I’ll admit it — when I first heard the news of Ricky Martin’s coming out, I greeted it with the mental equivalent of a yawn. Like just about every other gay man in the universe, I had picked up the general vibe from his performances and seen the succession of beachside vacation photos of Martin relaxing with men who were every bit as impossibly handsome as he.
There are hints, and then there are hints.
A few days and some reflection later, I can say that my reaction is…
Well, my reaction is still meh.
A culture that worships celebrity as one of our highest aspirational goals — to be on television independent of any personal skill, talent or accomplishment is a status apparently to be revered — is a culture that will judge its growth and success by what celebrities choose to do. Hence the attention lavished on celebrities who, after long years climbing the ropes of stardom, suddenly decide to make the brave announcement that, ”I’m gay.”
Except it rarely seems quite so brave.
It’s brave to come out at the beginning of your career; it’s less so to come out to revive it.
I understand that Martin’s coming out is, perhaps, a bigger deal for the Latin American world than it is for North American LGBT communities. His coming out will stoke discussion and provide visibility much needed throughout the world, and will likely help some youth envision their own future LGBT lives more brightly.
Just imagine what could have happened if Martin had come out sooner. Obviously, the hindsight game is hideously inaccurate — Martin may not have had much of a career had he come out earlier. But that’s the point.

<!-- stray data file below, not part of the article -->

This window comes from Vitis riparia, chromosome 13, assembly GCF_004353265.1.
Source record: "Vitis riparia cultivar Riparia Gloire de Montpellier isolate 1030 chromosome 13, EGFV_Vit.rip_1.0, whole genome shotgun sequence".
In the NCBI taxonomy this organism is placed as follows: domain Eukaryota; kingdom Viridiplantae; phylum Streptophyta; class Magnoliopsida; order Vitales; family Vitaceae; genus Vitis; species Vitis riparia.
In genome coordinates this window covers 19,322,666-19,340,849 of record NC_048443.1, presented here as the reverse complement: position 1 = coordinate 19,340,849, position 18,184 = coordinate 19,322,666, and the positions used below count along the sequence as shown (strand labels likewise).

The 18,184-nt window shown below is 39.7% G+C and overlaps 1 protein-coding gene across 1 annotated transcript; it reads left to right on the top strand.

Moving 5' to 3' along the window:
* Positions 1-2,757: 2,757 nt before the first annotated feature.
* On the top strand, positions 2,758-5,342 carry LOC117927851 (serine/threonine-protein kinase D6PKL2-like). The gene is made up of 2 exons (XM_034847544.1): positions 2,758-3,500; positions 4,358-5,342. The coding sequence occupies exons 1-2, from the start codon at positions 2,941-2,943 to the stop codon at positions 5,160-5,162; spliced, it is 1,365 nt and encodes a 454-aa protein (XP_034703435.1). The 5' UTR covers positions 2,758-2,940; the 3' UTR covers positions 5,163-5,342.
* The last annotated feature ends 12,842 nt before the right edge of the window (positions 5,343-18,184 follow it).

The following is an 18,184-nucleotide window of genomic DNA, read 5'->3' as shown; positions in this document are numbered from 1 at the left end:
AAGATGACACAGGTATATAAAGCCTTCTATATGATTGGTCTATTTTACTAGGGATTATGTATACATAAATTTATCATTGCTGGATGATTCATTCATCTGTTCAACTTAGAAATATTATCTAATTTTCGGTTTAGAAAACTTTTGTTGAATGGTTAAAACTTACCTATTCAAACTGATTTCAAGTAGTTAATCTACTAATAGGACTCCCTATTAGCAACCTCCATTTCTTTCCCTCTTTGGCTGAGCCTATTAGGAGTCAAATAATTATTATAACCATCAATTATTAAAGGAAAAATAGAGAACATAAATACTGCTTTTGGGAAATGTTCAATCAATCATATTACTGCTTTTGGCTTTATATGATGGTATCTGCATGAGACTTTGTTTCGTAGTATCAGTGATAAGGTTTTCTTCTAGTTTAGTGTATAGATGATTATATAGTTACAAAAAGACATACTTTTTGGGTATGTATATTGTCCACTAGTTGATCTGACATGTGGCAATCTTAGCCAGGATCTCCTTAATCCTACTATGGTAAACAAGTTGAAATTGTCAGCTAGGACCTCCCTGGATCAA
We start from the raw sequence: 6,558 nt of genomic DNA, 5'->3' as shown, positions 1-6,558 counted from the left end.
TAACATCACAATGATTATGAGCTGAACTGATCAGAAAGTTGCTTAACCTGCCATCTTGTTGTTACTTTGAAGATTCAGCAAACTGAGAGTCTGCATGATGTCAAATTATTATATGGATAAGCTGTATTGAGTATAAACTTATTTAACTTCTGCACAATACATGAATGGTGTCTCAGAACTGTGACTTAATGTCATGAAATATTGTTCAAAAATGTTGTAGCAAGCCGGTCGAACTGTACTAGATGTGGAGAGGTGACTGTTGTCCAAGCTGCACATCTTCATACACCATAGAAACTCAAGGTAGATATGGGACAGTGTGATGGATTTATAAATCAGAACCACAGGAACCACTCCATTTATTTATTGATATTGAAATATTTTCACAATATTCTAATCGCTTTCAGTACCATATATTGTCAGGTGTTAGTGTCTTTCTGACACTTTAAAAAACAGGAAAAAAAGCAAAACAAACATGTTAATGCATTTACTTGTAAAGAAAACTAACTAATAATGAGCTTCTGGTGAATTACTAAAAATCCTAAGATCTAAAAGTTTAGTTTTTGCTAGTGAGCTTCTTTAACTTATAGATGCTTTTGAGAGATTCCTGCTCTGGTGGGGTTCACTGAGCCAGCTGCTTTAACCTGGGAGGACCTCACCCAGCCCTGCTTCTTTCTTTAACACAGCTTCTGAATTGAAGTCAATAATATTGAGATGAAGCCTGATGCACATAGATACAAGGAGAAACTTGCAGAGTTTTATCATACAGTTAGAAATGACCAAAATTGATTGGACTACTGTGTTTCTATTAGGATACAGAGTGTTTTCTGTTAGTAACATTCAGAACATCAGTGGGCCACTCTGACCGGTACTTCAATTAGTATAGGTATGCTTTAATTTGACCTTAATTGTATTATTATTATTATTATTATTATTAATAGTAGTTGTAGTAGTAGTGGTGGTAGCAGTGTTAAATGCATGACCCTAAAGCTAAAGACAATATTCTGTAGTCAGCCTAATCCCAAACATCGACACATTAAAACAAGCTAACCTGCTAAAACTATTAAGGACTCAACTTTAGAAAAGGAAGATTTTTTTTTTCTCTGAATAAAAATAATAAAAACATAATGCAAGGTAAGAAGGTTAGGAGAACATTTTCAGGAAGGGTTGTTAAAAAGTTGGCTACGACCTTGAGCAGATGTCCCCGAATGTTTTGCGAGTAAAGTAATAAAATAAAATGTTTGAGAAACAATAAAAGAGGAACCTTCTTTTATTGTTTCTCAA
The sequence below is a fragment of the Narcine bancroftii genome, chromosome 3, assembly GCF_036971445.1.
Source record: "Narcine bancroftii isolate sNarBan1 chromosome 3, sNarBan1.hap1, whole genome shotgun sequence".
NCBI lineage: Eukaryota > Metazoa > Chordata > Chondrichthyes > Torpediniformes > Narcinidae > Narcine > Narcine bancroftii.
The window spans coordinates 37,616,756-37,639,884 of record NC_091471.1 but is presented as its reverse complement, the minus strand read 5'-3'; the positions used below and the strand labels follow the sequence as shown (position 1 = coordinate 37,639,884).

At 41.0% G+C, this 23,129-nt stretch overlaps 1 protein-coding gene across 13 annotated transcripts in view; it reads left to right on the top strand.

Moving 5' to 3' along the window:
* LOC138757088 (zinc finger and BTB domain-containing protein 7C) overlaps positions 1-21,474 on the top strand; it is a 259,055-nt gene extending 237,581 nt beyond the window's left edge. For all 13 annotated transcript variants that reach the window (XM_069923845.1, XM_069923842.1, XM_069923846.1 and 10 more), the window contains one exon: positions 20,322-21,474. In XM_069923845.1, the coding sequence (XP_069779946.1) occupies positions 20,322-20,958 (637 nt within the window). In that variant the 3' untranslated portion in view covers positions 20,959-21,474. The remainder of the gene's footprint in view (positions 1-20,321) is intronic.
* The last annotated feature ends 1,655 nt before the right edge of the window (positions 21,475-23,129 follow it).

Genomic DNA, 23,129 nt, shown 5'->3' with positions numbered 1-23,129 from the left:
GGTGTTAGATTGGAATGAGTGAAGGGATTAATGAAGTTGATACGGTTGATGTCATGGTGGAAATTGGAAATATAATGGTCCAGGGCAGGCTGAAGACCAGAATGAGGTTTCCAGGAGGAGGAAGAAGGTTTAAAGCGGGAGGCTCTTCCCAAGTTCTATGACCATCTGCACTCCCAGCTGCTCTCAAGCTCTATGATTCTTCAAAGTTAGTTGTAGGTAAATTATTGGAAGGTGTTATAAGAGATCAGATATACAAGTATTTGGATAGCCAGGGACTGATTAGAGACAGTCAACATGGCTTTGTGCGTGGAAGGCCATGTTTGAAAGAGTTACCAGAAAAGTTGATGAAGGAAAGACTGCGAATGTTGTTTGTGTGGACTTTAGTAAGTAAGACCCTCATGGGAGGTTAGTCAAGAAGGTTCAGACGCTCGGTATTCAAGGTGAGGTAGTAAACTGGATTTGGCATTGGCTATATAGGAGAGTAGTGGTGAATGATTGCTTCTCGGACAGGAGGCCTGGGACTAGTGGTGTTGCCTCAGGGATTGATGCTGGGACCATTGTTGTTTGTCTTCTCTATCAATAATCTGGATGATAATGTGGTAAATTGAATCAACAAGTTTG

I came out over two decades ago at 19. Given the changes in our culture over those intervening 20 years, it’s sometimes hard even for me to remember how different things were — while gay and lesbian journalists move freely between mainstream and LGBT media these days, in those days coming out was no career boost.
And I was fairly fortunate to enjoy the privilege that came with a college education and a family’s support. There were plenty of others I knew who came out young and without those advantages, whose lives were otherwise harder than they would have been — but whose lives were lived openly and honestly.
That’s why the tendency to shower praise and awards upon celebrities who conveniently pop out of the closet after they’ve achieved success — I’m fairly sure that Lance Bass walked directly out of his closet and onto the stage to pick up his trophy — annoys me so. We have a community teeming with people who work every day to make the world a better, safer and more equal space for us all, far too many of whom will go unheralded.
Lest my churlishness get the better of me, I should note that coming out is the beginning of the process, not the end, even for celebrities who come out later rather than sooner. For those who enjoyed the benefits of fame that came in part from staying in the closet, using that fame to help other LGBT people would seem an easy call to make.
Fame may be fleeting, but it can be useful, whether advocating for LGBT political causes or helping with the struggles of LGBT youth.
So, to Ricky Martin, a heartfelt welcome. Now, what’s your encore?
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